double bathroom sink to 1-1/2' drain?

spk1968March 7, 2011

Is it safe to hook up a double bathroom sink to a 1-1/2" drain? I've had 3 plumbers give me bids on my bathroom remodel. The first two didn't say anything about the drain; and the 3rd one said I would need a 2" drain. I have a plumbing book that says a 1-1/2" should handle 3 units. There will be nothing else in that branch. In fact, the previous arrangement had a single sink and a bathtub going to the exact same drain.

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manuelm

Will depend on your city code. I live in San Antonio Texas and the city code required 2" for a double drain system

    Bookmark   March 11, 2011 at 8:41AM
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davidro1

to be precise about it, the answer will come after you re-specify whether you meant 1.5" before the P trap or after the P trap, and whether you meant the two drains are combined onto one P trap or not and so on. These different pipe segments may be governed by different rules, which do vary from place to place. In general you are right that 1.5" is OK and that it is safe to hook up a double bathroom sink to a 1-1/2" drain, and so the most likely answer is no to the one guy who wanted a 2" drain. BUT there may be other things you need to tell us. Ask the 2" drain plumber what made him specify 2".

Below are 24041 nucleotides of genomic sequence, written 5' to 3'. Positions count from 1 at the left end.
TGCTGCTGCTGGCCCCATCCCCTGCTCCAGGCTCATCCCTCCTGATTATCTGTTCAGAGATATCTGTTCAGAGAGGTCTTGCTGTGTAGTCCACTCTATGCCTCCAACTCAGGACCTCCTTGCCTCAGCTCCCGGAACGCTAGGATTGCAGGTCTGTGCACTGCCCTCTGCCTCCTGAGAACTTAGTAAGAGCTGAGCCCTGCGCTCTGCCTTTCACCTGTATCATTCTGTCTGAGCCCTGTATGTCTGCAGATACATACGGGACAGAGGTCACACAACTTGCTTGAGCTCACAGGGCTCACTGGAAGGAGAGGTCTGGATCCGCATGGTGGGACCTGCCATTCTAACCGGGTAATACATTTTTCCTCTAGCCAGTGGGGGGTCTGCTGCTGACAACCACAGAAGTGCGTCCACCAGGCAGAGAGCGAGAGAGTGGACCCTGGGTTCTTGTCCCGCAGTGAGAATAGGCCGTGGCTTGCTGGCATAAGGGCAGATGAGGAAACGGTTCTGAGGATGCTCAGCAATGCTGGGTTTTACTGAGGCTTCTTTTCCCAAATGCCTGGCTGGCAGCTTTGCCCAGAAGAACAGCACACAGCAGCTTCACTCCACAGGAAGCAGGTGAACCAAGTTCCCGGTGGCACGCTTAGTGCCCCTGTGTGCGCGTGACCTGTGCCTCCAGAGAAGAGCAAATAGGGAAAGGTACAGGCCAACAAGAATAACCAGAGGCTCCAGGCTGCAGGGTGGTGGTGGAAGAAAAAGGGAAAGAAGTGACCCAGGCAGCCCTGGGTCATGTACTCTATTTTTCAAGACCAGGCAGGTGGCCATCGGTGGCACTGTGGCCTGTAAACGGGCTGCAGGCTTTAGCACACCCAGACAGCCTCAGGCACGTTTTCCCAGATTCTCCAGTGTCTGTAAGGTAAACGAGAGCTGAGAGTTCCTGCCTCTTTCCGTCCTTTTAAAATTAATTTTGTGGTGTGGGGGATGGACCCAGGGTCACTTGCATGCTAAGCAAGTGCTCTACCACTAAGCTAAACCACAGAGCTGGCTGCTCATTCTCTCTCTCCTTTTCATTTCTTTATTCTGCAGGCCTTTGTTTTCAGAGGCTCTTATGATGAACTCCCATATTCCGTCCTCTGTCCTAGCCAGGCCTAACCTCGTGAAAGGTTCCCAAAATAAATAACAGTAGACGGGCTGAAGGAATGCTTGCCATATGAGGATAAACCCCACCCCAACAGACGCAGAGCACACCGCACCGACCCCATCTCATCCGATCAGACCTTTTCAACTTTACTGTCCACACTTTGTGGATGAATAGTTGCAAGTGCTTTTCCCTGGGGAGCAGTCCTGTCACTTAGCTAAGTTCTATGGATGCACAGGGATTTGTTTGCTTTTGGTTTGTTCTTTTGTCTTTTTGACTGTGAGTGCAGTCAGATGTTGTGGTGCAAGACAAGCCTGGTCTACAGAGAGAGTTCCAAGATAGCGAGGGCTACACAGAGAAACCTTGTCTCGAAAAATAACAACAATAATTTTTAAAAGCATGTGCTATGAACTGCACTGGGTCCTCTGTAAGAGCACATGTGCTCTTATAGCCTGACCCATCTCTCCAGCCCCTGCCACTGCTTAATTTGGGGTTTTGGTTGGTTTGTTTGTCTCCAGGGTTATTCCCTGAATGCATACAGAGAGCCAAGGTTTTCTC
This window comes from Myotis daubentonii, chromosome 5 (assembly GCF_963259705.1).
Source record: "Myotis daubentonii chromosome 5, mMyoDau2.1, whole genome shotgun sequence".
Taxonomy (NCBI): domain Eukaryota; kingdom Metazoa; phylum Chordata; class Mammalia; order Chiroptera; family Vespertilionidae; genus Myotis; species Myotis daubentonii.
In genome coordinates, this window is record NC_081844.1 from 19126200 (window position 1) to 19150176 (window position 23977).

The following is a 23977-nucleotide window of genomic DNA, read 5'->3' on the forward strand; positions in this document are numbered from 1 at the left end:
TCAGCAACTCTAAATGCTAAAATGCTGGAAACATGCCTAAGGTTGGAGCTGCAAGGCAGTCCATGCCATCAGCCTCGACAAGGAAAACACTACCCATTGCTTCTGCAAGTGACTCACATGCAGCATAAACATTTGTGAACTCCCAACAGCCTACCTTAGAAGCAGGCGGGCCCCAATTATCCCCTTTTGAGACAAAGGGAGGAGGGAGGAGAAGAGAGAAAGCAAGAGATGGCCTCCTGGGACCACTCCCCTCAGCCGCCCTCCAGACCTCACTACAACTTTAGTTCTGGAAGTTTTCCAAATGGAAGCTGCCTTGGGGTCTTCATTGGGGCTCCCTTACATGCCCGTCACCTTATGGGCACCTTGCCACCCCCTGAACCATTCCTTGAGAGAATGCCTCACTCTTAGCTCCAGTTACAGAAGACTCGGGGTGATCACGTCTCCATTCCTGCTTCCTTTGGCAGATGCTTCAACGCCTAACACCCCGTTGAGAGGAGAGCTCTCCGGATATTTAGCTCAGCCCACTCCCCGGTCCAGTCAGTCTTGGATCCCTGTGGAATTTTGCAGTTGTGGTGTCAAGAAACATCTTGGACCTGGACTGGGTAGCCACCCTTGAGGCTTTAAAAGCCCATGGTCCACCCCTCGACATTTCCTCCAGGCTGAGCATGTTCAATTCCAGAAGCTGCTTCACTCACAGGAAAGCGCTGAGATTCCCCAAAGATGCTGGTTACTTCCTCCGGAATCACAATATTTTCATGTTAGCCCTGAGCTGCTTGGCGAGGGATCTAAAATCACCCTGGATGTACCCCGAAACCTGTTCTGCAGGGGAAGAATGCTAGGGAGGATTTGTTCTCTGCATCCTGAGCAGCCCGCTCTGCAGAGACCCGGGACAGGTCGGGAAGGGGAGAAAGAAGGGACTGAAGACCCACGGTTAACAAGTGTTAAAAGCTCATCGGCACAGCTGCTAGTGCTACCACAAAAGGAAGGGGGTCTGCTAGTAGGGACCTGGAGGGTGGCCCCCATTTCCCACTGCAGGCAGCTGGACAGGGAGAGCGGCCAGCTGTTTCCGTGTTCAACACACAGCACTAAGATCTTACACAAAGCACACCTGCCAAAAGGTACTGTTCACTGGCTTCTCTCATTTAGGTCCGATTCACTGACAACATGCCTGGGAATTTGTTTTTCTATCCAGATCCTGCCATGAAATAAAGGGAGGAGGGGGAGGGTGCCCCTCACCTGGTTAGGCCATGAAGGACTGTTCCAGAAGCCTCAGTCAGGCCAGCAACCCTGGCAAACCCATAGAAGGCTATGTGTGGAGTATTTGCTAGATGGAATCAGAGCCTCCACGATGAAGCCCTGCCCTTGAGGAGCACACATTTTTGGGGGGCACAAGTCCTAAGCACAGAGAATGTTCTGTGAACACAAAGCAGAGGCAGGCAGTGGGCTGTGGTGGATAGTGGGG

Bookmark   March 11, 2011 at 5:04PM
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lazypup

It would depend upon which code they are under.

A lavatory is rated at 1dfu.

Under the IRC an 1-1/2" horizontal line is rated for a maximum load of 3 dfu's.

Under the UPC an 1-1/2" line is rated for a maximum of 1 dfu, which would be one lavatory. Adding a second lavatory would make the combined load 2dfu's and it would require a 2" line.

Under UPC two lavatories could be combined into one common trap connected to an 1-1/2" line provided the horizontal center to center distance between the two lavatory drain openings does not exceed 30"

    Bookmark   March 11, 2011 at 5:30PM
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Replacement_Faucet

I am assuming you have a vertical pipe in the wall, and will have an 1 1/2" sanitary cross cut in. In this case you should be fine as long as the piping is vertical at the tie in. UPC allows two fixture units on 1 1/2" when vertical.

Good Luck

Here is a link that might be useful: Universal Plumbing Code PDF

    Bookmark   March 12, 2011 at 8:04AM
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brickeyee

UPC is Uniform Plumbing Code, NOT Universal.

IRC is International Plumbing Code.

They are the two most common model codes in the US, often adopted with at least some state or local alterations.

Call your AHJ (Authority Having Jurisdiction, the inspectors) to find out what code you are under, and any local alterations.
We have had a long history in the US of competing code making authorities.

The more removed from doing actual plumbing work the code writing folks are the worse the codes seem to become.

    Bookmark   March 12, 2011 at 9:22AM
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